Overcoming shyness

Bernardo Carducci, psychology professor and director of the Shyness Research Institute, gives advice to individuals experiencing shyness.


Joseph Kauffman

The Shyness Research Institute, located on the second floor of Crestview Hall.

Ty Simpson, Staff Reporter

Erin Coffee, journalism sophomore, said there was one defining moment in her youth. It was at the beginning of her eighth grade school year when a student sat next to her on the bus.

Coffee, who struggled with shyness and depression during her childhood, described that bus ride as inspiring.

The smiling student sitting beside her gave her the boost of confidence she needed to approach others and begin to socialize with other students.According to research conducted by the IU Southeast Shyness Institute, Coffee is not alone in her reticence. The Shyness Institute gathers information on shyness and receives hundreds of letters from around the globe asking for help in overcoming shy behavior.

Bernardo Carducci, psychology professor and director of the Shyness Research Institute, says his research shows 45 percent of people describe themselves as experiencing some degree of shyness.

“The number one issue we get from shy people, particularly young shy people, involves meeting others. How do I make friends?” Carducci said.

Carducci said making new friends can be difficult to do on a college campus because it is a new environment with new people.The Shyness Institute offers information to help people with the process of meeting new people in an unfamiliar setting.

One technique both Carducci and Coffee recommend to overcome shyness is becoming involved in an organization on campus. Coffee is a member of the Sigma Kappa sorority and regularly attends Greek Life events.

“They are one of my support groups,” Coffee said. “We all support each other so much. It’s a really good feeling to know that you’re truly accepted by a group of people.”

Carducci said that attending social events can be a great way to meet people and network friends if done correctly. When dealing with a shy personality, there is a warm up effect, and shy people take longer to warm up to others than an outgoing person does.

This is why Carducci said he suggests showing up to events early, so a shy person can begin meeting people and warming up to the event.

Carducci said he discourages shy people from showing up late to events. He said it is easier to start a one-on-one conversation, than to join in a group conversation.

Jessica Price, psychology senior, says that the best way to work on your shyness is through practice. She joined Sigma Kappa after coming to IU Southeast and believes that it helped her overcome her social anxiety.

After the first semester of school, she said she began to look forward to social events and sorority gatherings.

“When I joined a sorority things got better and easier because I talked to more people and they wanted to get to know me more,” Price said.

Carducci said shy people should make an effort to become less self-focused and more other-focused. He said shy people are highly self-conscious, and because of this, they are highly self-critical. He said people struggling with shyness are afraid of being judged so they withdraw because their mindset is that they can’t be judged if they don’t do anything.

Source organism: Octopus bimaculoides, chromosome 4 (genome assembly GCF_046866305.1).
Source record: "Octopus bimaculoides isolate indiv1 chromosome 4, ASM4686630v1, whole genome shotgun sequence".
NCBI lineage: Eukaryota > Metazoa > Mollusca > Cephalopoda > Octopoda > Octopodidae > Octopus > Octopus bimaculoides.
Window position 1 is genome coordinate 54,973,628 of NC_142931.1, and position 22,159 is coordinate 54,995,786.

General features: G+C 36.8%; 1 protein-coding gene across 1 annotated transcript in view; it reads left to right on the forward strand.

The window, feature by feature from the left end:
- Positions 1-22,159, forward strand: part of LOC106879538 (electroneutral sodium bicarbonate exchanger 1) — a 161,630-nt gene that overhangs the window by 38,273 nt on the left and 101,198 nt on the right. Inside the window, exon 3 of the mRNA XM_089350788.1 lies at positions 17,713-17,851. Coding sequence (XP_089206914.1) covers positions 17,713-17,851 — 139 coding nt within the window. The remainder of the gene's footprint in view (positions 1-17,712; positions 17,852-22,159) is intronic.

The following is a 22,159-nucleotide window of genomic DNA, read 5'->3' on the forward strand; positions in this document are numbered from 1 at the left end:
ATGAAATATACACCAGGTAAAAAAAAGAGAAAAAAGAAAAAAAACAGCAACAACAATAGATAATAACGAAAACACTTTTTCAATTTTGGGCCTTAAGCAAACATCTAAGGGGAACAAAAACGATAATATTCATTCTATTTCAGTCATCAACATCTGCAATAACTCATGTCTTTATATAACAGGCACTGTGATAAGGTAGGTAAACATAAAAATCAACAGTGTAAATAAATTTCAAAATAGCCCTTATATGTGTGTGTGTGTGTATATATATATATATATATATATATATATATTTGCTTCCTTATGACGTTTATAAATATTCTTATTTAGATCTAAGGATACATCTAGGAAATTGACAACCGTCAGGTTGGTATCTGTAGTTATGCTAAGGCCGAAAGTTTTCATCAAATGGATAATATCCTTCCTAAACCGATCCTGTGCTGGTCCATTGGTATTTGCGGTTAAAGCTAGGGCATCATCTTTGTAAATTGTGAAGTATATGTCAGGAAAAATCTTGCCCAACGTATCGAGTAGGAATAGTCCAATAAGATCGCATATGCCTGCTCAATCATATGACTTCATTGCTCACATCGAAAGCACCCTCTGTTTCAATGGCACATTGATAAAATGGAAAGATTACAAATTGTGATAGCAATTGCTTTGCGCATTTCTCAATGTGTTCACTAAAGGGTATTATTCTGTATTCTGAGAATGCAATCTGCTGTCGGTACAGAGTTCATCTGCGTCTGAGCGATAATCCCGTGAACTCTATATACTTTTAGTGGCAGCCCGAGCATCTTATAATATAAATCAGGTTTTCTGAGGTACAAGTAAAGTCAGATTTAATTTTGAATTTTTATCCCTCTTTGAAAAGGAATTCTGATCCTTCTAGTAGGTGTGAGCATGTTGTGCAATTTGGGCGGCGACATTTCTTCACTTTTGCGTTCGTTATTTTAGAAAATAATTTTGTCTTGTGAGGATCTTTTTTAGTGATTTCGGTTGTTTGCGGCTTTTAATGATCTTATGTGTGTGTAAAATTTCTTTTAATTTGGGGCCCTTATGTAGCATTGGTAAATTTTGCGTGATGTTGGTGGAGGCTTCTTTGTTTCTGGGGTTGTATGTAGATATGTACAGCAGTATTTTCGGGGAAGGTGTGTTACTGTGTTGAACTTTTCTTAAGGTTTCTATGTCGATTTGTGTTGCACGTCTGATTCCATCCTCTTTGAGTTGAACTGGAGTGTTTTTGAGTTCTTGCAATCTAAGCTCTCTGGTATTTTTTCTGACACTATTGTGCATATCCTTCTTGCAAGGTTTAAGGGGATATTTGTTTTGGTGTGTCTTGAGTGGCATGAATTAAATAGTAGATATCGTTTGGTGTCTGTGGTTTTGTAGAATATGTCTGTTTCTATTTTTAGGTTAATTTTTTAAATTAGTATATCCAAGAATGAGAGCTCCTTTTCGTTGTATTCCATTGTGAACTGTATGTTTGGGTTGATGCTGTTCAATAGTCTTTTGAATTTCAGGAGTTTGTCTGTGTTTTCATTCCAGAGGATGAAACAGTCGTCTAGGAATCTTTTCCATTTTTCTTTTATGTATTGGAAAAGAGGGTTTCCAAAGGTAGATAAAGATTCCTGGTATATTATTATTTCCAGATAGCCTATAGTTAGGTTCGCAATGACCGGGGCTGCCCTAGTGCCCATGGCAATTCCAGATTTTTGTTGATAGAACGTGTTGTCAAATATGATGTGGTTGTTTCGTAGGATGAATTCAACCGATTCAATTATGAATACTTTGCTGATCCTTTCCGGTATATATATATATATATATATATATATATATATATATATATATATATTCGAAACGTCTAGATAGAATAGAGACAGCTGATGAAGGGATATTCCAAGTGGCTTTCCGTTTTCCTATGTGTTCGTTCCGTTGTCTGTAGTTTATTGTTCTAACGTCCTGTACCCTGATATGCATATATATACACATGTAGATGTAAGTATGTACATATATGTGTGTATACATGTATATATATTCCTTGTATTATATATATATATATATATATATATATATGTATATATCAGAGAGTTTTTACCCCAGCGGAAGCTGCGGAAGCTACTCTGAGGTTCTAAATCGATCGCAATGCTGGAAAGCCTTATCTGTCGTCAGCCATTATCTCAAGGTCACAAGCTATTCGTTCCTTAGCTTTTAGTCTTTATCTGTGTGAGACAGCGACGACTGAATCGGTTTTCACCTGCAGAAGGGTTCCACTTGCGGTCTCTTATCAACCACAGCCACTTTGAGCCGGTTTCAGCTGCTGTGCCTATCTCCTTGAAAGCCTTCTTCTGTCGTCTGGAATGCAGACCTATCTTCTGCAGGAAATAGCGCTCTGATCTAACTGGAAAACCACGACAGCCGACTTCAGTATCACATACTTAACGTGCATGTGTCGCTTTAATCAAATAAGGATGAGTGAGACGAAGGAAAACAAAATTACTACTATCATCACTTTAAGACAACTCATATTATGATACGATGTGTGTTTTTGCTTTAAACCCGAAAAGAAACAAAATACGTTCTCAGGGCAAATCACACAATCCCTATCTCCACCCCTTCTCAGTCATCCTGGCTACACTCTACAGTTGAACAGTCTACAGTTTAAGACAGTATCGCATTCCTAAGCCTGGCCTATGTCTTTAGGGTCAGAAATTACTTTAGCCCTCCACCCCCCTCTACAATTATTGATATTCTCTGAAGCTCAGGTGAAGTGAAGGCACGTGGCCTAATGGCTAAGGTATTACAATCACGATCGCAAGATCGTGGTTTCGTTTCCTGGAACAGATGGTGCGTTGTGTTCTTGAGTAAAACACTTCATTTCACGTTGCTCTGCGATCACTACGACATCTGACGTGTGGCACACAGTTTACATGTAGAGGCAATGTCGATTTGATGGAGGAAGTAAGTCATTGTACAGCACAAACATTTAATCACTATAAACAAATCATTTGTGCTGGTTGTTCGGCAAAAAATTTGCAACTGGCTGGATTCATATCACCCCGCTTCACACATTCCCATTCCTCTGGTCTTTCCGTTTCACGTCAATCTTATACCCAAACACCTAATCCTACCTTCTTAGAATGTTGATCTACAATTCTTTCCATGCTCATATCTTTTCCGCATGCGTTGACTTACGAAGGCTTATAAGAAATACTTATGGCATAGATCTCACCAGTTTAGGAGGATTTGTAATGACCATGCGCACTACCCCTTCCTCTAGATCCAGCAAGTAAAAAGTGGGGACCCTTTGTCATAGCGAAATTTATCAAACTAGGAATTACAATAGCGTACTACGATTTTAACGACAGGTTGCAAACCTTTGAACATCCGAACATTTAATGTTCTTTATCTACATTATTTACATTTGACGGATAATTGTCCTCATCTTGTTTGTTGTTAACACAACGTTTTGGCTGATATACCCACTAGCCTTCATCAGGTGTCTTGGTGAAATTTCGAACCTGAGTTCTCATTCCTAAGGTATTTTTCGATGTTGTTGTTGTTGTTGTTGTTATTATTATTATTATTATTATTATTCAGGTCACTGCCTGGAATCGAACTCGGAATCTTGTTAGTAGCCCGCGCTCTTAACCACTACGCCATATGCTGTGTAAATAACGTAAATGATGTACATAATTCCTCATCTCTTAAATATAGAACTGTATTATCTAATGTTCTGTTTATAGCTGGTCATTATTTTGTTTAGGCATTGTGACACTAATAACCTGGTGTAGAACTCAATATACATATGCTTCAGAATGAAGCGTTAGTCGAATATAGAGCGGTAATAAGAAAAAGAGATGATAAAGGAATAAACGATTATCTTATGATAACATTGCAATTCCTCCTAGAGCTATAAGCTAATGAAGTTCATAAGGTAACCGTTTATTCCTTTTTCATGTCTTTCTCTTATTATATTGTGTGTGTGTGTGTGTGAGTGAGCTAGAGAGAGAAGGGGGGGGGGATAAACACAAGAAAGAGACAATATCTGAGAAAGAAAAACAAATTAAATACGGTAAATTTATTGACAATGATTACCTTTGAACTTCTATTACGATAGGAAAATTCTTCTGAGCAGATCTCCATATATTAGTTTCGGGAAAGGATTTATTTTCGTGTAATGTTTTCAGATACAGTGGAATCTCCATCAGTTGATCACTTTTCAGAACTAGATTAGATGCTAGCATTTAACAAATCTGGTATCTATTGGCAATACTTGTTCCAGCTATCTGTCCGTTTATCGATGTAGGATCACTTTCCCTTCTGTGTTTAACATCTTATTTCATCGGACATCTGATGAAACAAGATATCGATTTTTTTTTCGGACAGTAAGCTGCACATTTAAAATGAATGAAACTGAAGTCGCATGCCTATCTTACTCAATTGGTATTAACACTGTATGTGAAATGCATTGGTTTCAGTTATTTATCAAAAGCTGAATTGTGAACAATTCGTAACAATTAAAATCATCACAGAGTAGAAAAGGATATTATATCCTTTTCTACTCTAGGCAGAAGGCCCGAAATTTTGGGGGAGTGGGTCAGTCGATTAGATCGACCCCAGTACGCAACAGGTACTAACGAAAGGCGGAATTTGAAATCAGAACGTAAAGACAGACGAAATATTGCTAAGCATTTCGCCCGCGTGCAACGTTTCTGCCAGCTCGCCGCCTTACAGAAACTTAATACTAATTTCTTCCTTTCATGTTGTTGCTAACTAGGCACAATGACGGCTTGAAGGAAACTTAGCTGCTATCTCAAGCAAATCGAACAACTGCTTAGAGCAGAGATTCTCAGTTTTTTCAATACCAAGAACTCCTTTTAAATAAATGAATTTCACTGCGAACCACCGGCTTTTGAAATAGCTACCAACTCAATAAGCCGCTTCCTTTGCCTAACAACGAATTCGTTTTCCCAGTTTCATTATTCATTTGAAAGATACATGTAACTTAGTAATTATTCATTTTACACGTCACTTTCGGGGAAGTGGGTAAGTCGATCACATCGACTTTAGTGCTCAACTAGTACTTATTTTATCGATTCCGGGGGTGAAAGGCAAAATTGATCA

Coffee explained how she dealt with starting conversations with her classmates. She said it was important that she forced herself out of her comfort zone and talked to different people every day.

“I made a conscious effort to talk to everyone in my classes,” Coffee said. “I realized how much I enjoyed being around others and how much energy I got from conversation. I never tried to talk to people before.”

According to Carducci, shyness is becoming a more common trait and one of the main reasons why is because of technology and what he called ‘an era of instant gratification.’

Carducci said a person can go on the Internet or social media and find whatever they please in a matter of seconds whereas developing a relationship takes time.

Another contributing factor is what Carducci calls “identity intensity.” He said people are competing for attention online and feel like they need to be louder and more interesting to stand out. This example can be found in pop culture as well, especially in movies as they are becoming more violent and extravagant because the cultural norm is shifting.

Carducci said this intensity can deter shy people from engaging in conversation because of the warm-up effect. He said people aren’t ready to voice their opinions and engage in that vocal a setting.

Carducci describes himself as being successfully shy. When he was in high school, he found it difficult to talk to girls.After reading an article on shyness, Carducci began to implement some of the tips that were given and said that it inspired him to begin research into shy behavior. His goal is to help people become successfully shy.

Carducci said he encourages those who struggle with shyness to reach out to the Shyness Institute. Its office is on campus on the second floor of Crestview Hall.